it on thou shalt be safe, and when
thou dost grasp the mainland with
thy hands, turn thy head away and
let the veil fly back to the sea.'
With that she gave him her veil and
dived like a bird into the water,
and the dark waves closed over her.
But Odysseus believed not in her
'The gods have made a new plot for
my ruin,' he thought. 'I will not
obey this sea-nymph. This shall I
do, as long as the timbers of my
raft hold together, here will I
stay. But if the storm shall drive
the raft in pieces, then shall I
swim, for there is nought else to
Then the god of the sea stirred up
against him a wave more terrible
than any that had gone before, and
with it smote the raft. Like chaff
scattered by a great wind, so were
the planks and beams of the raft
scattered hither and thither. But
Odysseus laid hold on a plank and
bestrode it, as he might have ridden
a horse. He stript off his wet
clothes and wound around him the
sea-nymph's veil. Then he dropt from
the plank, and swam with all his
The god of the sea saw him and
scornfully wagged his head.
'Go wandering over the sea, then,'
he said, 'until thou findest help.'
Then he lashed his sea-horses, with
their flowing white manes, and drove
away to his own home far below the
But Athene also saw Odysseus and
bade all the winds be still but the
swift North Wind. 'Blow hard, North
Wind,' she said, 'and break the way
before Odysseus till thou hast
carried him on to the land of the
For two days and two nights Odysseus
was borne onward on the swell of the
When the third day dawned the breeze
fell and there was a breathless
calm, and he saw the land very near.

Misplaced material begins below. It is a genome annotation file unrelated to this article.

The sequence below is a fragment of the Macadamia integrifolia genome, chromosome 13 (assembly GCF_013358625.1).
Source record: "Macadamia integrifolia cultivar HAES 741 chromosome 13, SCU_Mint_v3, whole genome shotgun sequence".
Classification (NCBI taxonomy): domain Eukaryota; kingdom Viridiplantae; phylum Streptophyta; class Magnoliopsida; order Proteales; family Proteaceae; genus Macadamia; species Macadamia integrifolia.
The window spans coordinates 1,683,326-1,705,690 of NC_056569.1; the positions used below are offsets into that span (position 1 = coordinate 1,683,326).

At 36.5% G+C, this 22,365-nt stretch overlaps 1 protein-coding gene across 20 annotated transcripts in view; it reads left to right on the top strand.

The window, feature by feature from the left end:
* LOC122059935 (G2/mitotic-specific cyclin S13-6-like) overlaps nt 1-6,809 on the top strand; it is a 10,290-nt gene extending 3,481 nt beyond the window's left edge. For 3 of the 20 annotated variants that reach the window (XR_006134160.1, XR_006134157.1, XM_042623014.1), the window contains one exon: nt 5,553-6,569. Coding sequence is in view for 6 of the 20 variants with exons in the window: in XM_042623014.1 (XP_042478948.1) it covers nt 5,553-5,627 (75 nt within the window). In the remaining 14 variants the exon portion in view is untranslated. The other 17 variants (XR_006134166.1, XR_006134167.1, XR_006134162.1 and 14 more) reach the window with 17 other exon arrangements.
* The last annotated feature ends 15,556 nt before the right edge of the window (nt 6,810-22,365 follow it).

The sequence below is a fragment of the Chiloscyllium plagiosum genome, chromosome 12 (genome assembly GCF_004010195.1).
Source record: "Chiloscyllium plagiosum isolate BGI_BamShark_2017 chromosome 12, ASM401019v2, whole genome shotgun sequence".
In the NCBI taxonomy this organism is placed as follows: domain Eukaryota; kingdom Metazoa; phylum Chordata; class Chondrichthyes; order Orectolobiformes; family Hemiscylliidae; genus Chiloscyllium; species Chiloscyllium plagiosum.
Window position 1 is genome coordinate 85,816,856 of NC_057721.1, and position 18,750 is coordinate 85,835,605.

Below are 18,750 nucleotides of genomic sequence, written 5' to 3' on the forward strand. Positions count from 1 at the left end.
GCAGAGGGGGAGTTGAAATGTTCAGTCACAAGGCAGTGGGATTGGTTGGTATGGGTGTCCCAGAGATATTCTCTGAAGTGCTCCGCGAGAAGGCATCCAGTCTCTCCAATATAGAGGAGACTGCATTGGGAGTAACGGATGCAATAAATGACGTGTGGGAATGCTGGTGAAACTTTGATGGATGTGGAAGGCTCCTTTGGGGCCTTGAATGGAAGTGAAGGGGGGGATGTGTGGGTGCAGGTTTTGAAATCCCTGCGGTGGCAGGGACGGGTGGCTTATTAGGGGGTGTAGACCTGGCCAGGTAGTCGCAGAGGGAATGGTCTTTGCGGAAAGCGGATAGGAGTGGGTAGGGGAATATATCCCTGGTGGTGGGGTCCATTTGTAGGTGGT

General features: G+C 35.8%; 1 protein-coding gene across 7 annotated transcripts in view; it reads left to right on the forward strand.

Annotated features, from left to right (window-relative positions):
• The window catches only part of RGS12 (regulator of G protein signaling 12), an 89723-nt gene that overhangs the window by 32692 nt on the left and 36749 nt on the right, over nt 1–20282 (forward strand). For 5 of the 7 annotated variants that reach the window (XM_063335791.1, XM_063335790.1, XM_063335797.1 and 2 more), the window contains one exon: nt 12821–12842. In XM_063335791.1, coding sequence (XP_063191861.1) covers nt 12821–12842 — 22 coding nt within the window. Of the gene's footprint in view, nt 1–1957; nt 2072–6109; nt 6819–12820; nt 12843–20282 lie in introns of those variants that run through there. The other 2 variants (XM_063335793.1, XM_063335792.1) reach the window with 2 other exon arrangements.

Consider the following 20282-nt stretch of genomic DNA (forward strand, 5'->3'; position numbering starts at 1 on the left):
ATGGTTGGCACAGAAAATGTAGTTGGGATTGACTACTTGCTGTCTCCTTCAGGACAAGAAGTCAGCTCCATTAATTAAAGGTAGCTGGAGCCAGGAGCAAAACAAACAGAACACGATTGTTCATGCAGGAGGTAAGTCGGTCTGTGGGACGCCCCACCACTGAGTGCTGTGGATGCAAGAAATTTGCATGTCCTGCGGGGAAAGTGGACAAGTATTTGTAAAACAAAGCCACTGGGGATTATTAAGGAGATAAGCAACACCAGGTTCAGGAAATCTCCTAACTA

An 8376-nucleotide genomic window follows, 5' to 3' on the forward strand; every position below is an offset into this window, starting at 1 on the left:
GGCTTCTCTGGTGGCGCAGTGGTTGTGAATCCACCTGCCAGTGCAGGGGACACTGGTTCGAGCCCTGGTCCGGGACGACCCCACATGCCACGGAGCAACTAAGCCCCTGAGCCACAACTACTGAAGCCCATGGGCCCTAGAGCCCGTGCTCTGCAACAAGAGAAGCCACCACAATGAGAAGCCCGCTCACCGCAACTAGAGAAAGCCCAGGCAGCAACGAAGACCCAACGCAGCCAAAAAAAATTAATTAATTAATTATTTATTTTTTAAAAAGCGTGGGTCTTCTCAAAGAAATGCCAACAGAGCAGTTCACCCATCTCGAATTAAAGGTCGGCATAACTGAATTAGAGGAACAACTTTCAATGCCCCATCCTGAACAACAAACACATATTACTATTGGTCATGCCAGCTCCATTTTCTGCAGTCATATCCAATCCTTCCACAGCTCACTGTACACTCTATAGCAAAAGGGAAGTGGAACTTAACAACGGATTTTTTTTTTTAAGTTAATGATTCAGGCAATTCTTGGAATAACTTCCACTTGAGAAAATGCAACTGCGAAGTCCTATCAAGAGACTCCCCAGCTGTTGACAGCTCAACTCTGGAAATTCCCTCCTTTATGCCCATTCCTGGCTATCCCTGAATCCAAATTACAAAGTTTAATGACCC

With his heart near bursting with
joy he swam on until he could see
the trees on the shore.
Just then a great sound smote his
ear, and he knew it was the thunder
of the sea against a reef. Soon he
saw that on that coast there were no
harbours, nor any shelter for ships,
but only jutting headlands and
reefs, and great, rugged crags
against which the sea broke
thundering and crashing, and surging
back in angry foam.
Then thought Odysseus: 'At last I
have had a sight of the land, but
there is no way to escape from the
grey waters. If I try to land, the
waves will dash my life out on those
jagged rocks. If I swim further
round the coast and try to find some
inlet, then the storm-winds may
catch me again and bear me onward
far from the land, or the sea-god
may send a monster from the shore
water to devour me.'
But as he was thinking, a great wave
bore him to where the breakers
thundered on the reef. All his bones
would have been broken, and his life
dashed from his body, if Athene had
not put a thought into his heart. As
he was swept in with the rush of the
wave, he clutched hold of the rock
and clung there till the wave had
gone by. But the fierce back-wash
rushed on him, and the furious surge
tore off his clinging fingers and
cast him into the sea. With bleeding
hands he sank under the great waves,
and might have perished there, had
not Athene once again whispered to
him. He rose and swam outside the
line of breakers, always looking for
some inlet, until at length he came
to where a fair river joined the
Then Odysseus called aloud to the
river and begged it to have pity on
him, and to let him at last get
safely to the land.
And the river was kind, and made the
water smooth, and bore him up in its
shining stream until he had reached
All bruised and swollen was his
body, great streams of salt water
gushed from his nostrils, but he lay
on dry land at last, his breath and
speech gone, wellnigh swooning. When
he came to himself, he took the
sea-nymph's veil and let it fall
into the river. Swiftly it swept
down the stream, and the nymph rose
from the sea, caught it in her
hands, and bore it away. Then
Odysseus, kneeling down amongst the
reeds by the river, kissed the earth
for very gladness and thankfulness
'The river breeze blows shrewd and
chill in the morning,' he thought,
'and the frosty night down here by
the river might kill me.'
So he climbed up the hillside to a
shady wood, and crept under the
shelter of two olive-trees that grew
so close together that no keen wind,
nor sun, nor rain could pierce them.
There he made himself a bed of dry
leaves, and lay down and heaped over
himself the warm and fragrant
Then Athene sent sleep to close his
eyes, and at last warmth and comfort
and happy dreams made him forget all
the terrible things through which he
The Legend and Myth about Calypso